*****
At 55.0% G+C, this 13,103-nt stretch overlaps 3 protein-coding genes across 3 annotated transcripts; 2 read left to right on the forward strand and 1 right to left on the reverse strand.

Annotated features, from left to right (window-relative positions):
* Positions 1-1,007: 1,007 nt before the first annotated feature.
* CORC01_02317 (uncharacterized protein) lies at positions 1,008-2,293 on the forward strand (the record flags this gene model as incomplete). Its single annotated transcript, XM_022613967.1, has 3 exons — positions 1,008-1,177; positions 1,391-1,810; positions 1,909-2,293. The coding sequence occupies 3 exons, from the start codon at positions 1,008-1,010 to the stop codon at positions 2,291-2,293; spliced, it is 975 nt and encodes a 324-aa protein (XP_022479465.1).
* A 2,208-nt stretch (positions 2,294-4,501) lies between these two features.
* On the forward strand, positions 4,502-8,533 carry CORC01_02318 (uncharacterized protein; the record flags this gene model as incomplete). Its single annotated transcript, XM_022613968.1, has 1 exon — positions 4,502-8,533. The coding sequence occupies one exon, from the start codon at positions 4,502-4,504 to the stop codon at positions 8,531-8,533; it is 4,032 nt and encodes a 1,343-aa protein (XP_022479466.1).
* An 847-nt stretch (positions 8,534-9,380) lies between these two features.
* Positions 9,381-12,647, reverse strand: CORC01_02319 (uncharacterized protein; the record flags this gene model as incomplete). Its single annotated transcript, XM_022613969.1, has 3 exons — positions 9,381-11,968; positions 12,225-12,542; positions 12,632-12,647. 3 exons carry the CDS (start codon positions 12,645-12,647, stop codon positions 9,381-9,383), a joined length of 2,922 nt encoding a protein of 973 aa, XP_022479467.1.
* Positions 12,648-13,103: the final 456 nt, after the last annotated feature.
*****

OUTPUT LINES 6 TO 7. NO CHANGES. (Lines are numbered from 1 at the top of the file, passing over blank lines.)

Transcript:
* On the forward strand, positions 4,502-8,533 carry CORC01_02318 (uncharacterized protein; the record flags this gene model as incomplete). Its single annotated transcript, XM_022613968.1, has 1 exon — positions 4,502-8,533. The coding sequence occupies one exon, from the start codon at positions 4,502-4,504 to the stop codon at positions 8,531-8,533; it is 4,032 nt and encodes a 1,343-aa protein (XP_022479466.1).
* An 847-nt stretch (positions 8,534-9,380) lies between these two features.